His system consists of vertical farming units. Each unit is a 4’ x 10’ wooden A-frame with support for 5 rows of rain gutters on each side. His farm counts over 350 units like these.
Nonetheless, Khaled explains the A-frame is a low-cost structure that provides an insane ROI. “It is a means to generate profit right at the beginning,” he added.
“One A-frame cost about $100 in material, takes less than 20 minutes to assemble, and can produce up to 6 harvests of 200 heads of lettuce per season, using only 40 sq.-ft. Even sold at a low price of $0.75 per lettuce, it will generate about $900 in revenue its first year.” — Khaled
So while others spend millions of dollars on expensive technologies that can only be sustained by selling high-priced products, Khaled generates both growth and profits selling at low prices.
Moreover, his company growth is showing no sign of slowing down. Starting this year, Khaled expects to reinvest 10% of the revenues in research and development to stay ahead of the curve.
To sustain growth, keeping a tight grip over operational costs is essential. By using rain gutters to grow food, he solved the weed problem, as they have no room to compete with crops. This way, workload is considerably reduced (almost no weeding!) and the need for herbicide is eliminated as well.
He uses a mix of both organic soil and fertilizer, designed to address each crop’s needs. All units are connected to a semi-automatic dripper watering system (as you can see below), leaving only visual inspection as the main task during the growth period.
“By growing like this, not only you are more efficient per square foot, but the food waste is almost zero.” — Khaled
To further mitigate the labor costs and scarcity, he mobilizes some of his social media followers to plant seedlings. In exchange for 4 hours of work, volunteers each receive a 65$ voucher. They can use it at the farm to buy the products they want, at any time during the season, without any restrictions. See the example below.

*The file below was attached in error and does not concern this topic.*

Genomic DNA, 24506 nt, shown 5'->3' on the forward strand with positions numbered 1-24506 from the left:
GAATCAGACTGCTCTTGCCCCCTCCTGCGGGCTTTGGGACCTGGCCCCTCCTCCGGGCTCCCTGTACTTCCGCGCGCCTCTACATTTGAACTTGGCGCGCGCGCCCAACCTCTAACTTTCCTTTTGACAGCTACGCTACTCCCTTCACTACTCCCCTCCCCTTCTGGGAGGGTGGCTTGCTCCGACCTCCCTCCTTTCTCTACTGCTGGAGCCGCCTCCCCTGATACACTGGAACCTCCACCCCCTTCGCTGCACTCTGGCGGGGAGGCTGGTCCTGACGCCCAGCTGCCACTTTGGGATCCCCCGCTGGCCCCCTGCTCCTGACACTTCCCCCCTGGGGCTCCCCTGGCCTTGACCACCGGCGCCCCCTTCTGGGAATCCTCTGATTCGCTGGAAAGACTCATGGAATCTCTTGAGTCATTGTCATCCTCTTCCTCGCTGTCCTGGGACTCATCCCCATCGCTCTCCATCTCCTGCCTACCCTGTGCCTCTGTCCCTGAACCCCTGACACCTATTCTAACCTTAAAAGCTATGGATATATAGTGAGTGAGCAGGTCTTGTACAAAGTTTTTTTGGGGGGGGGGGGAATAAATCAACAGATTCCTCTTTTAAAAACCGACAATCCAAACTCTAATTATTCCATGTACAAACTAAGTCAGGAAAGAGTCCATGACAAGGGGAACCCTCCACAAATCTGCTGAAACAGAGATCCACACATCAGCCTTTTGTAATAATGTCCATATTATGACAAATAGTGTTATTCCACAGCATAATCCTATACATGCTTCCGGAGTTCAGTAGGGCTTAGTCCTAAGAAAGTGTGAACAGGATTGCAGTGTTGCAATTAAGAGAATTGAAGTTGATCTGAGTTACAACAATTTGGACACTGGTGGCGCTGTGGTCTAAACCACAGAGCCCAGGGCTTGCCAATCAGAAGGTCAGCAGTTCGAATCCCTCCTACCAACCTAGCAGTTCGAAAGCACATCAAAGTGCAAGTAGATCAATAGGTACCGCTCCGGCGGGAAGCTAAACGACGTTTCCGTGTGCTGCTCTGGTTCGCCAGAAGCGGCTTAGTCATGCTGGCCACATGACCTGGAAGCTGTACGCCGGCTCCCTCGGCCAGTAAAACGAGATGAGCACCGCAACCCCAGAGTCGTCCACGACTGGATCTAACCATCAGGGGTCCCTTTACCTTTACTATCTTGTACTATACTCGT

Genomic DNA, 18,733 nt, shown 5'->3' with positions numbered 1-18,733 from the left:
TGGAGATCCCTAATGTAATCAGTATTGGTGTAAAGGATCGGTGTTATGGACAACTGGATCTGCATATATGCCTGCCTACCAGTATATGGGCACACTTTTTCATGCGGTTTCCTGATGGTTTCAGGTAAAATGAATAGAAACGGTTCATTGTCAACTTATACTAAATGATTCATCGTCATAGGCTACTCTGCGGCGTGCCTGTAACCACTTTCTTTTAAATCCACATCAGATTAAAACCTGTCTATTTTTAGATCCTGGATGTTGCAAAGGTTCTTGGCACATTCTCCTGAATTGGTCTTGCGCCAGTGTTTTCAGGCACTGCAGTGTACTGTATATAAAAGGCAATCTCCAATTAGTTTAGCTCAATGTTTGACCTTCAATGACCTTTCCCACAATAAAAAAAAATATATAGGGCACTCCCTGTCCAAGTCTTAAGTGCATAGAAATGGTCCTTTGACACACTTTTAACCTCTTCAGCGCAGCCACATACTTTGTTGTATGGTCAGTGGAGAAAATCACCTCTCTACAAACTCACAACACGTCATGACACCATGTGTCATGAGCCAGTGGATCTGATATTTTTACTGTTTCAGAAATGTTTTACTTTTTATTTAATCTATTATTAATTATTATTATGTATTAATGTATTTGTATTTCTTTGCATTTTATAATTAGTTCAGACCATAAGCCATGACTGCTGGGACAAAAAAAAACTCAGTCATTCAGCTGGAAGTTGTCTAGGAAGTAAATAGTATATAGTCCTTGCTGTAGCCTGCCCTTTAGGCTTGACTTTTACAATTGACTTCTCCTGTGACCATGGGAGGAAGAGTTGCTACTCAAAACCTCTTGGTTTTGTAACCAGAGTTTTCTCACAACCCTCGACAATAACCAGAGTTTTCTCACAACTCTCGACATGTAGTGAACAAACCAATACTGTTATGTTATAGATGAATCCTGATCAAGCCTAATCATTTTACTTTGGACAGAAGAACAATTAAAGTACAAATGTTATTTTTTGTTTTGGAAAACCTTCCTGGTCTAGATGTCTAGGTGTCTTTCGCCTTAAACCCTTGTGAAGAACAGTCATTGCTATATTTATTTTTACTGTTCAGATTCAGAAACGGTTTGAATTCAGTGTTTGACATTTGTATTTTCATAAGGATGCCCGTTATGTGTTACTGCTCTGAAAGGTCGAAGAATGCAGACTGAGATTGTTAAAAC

Khaled mentions that not only does it get the job done faster and better than if he had hired people, but each participant also has the potential to bring up to 25 new clients.
The same concept applies to harvest. Khaled creates self-harvest events. As the A-frames become green walls full of fresh produce, they look like open-air grocery aisles. No need to kneel, bend or get dirty. You just walk around the aisles and select the product you want. “Harvesting events aim to be family-friendly, as much as a family BBQ”, said Khaled.
“With our prices, happiness in the face of clients is priceless. It’s like if they were suddenly believing that relief exists for their wallet.” — Khaled
The Pricing Strategy
Some of In.Genius Farms’ marketing stunts planned for this summer are strawberries at $1 a pound, as well as three heads of lettuce for $1.
Khaled aims to win clients’ trust and loyalty by tearing down barriers that separate them from access to quality local produce.
His pricing strategy is about making him entrenched in his field. He is able to maintain a 30% margin on most of his produce, even while selling lettuce heads $0.75 each.
Although he could charge the market price to get a higher margin, Khaled explained that “if you do too much profits, it becomes very tempting for competitors to get in.”
“When you master your operations and your costs, you can provide lower prices for a minimum of profits,” he said. “Thus, the barrier to entry becomes too steep for potential competitors and it is less tempting for them to try your market, leaving you all the space to scale,” he added.
While some spend their efforts and funding to educate people on how they should pay high prices to support local organic food, Khaled chooses to focus on client needs. He understands that people are seeking convenience, frictionless accessibility, and good prices.
His business model provides him the perfect leverage to answer these needs. It is low-cost, low-labor, low-time consuming, low-food-waste, all while being highly productive and profitable.
To demonstrate the real potential of his system, he chose strawberries.
“Strawberries are a symbol. It is one of the most difficult crops to grow without pesticides or fungicides, as well as an expensive product for a fringe of the population. By making it accessible at $1 per pound this summer, not only we will prove our point and generate customer loyalty, but we may also generate pure and simple happiness.” — Khaled
The Power of Social Media
On social media, Khaled operates in bursts. He posts only when it is relevant or when something is worth sharing.
Khaled mostly uses Instagram to reach a general audience and demonstrate the potential of his solution.
“If you want to be remarked, you have to be remarkable!” — Khaled